Meanwhile, at the rich kid college party, Shosh is babbling about her life with Ray, the guy who has apparently caused her to disappear for the entire summer (a concept Shosh says she finds terrifying, as one of her worst nightmares is “that someone knows or thinks that I’ve died when I haven’t.”). But the party is a total drag – or, at least, Shosh is, what with all her depressing verbal diarrhea about how her relationship with Ray is really just good practice for when she’s grown up and has needy children to look after, whatever that means. (Does Ray know Shosh sees him only as a training apparatus?) Eventually, Shosh leaves, and on her way out runs into the cute doorman she’d quickly chatted to on the way in. After some awkward dialogue, she tells him that he’s really good looking “for a doorman.” He replies that she’s beautiful, and – just as she did when Ray paid her a direct compliment earlier this season – she seizes the moment and makes out with him. And why not? Maybe she’ll never look that good again.

How do you grow up (and when is it over)?

Not to be left out of the struggle with the battle scars of history, Adam turns to AA to vent about Hannah at a group therapy session. He describes his past relationship with Hannah. “She just hung around and hung around, and showed up at my place and gradually it started to feel better when she was there,” he says, adding he liked that she seemed to want to listen to him explain the world to her. It wasn’t quite how he’d imagined love being, he admits, like there are rules or something. His storytelling results in another group member setting him up with her daughter, Natalia, on a blind date. Adam calls her up (as he would) and after an awkward conversation (over a landline, no less), they agree to meet for a meal. She turns out to be gorgeous and they hit it off. “You’re very easy to talk to,” Adam tells her eventually. “I thought this was going to suck ass, but you’re easy to talk to.”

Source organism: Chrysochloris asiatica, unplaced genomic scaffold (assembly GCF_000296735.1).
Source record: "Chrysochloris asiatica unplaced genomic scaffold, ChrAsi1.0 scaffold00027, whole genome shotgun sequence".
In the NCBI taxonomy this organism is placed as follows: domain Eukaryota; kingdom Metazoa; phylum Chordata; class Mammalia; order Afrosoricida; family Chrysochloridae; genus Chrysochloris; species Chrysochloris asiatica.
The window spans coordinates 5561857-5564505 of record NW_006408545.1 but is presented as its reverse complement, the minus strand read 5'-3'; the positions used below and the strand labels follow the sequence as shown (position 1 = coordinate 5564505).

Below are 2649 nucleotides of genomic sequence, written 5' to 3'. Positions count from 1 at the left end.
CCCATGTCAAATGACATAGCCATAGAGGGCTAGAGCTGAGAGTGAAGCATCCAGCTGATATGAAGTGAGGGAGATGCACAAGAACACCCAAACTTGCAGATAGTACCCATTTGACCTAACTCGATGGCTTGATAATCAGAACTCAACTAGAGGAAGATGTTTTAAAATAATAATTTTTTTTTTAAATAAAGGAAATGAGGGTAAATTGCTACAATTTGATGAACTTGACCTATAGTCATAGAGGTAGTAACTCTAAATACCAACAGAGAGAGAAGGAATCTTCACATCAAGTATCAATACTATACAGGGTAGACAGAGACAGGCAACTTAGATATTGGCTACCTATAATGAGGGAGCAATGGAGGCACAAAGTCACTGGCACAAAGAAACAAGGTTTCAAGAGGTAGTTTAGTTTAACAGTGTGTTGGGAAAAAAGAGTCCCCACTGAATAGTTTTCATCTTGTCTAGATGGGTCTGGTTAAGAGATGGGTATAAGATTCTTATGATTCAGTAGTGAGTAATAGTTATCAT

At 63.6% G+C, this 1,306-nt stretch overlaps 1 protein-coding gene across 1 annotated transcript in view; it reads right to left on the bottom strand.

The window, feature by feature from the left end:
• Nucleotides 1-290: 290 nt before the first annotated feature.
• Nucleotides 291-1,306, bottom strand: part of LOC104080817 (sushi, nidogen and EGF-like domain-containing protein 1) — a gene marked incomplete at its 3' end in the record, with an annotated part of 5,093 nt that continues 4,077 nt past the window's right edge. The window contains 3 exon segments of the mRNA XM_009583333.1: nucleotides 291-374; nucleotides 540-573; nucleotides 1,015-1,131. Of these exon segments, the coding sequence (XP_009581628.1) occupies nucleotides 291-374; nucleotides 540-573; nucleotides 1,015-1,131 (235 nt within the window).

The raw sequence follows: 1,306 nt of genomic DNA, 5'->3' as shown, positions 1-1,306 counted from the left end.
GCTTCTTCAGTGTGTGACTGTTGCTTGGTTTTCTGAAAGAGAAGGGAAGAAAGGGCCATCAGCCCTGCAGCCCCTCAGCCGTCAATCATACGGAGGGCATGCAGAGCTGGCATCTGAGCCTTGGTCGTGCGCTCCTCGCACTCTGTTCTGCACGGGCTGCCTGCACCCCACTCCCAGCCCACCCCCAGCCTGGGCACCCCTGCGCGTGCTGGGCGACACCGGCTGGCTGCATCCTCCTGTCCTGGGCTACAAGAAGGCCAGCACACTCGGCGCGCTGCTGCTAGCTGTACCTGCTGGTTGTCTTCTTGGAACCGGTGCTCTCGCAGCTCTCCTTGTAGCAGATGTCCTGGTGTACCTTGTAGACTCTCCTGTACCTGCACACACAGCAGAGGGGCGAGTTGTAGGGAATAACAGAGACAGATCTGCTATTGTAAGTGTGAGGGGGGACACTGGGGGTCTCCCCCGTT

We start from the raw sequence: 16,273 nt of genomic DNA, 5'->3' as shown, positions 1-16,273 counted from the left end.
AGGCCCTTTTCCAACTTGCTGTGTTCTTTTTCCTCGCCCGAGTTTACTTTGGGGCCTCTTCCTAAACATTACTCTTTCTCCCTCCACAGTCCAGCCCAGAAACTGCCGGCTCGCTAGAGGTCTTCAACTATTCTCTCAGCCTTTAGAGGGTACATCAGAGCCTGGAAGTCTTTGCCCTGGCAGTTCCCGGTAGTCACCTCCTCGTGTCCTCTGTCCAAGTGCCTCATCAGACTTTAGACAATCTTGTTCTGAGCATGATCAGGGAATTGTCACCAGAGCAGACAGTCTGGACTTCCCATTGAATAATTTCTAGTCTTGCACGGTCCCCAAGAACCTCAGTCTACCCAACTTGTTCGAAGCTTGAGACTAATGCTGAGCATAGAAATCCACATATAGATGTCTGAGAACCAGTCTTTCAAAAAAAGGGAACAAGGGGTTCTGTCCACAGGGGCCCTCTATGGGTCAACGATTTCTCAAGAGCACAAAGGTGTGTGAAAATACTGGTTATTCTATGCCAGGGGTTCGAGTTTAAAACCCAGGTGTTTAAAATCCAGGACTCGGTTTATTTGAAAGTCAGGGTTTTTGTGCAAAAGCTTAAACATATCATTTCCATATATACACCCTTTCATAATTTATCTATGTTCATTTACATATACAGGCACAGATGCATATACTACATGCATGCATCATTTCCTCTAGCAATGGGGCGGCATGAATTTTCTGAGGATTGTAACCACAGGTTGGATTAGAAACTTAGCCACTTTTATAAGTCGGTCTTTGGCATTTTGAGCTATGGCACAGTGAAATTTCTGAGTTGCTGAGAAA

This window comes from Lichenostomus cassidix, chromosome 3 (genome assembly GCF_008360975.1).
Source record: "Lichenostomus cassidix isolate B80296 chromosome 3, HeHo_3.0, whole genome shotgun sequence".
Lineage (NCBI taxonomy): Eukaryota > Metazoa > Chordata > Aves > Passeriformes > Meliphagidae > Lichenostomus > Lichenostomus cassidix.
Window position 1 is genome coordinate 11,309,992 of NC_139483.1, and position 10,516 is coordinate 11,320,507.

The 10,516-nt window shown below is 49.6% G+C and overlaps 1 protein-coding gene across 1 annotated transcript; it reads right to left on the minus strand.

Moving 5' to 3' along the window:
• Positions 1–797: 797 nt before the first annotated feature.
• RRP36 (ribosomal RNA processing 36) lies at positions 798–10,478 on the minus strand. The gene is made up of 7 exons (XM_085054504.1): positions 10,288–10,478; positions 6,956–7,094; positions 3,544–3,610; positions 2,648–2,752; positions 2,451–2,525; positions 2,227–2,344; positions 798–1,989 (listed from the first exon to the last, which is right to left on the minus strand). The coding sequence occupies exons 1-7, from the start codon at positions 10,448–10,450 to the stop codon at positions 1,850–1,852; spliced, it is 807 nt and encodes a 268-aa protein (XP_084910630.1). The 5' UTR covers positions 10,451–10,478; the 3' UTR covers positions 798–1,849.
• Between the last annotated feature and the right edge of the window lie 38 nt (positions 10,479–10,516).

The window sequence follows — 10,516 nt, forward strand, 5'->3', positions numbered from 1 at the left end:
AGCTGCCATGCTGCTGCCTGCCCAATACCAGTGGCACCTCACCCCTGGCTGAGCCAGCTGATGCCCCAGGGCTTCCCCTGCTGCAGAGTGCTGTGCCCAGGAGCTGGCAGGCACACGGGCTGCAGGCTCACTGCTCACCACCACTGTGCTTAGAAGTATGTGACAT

It’s somewhat of a contrast to Hannah’s experience with just about everyone she interacts with. Unlike the last time she spoke with them, when everything was warm and loving, Hannah’s conversations with her parents this time are dark and accusatory – on both sides. She blames them for having essentially given her OCD (“It’s genetic so it’s sort of the ultimate your-fault,” she tells them), and her mother immaturely blames Hannah for ruining their weekend in the city. Hannah’s conversation in her own therapy session is no better, as she retreats into deep brooding, speculating that her psychologist would be incapable of understanding her issues because, she says to him, it seems he has “a tremendous amount of willpower and general togetherness.”

Maybe she’s right. Maybe he is full of willpower and very together and never lost a fight to his own past and took advantage of the right opportunities when they came up. Or maybe it just looks that way.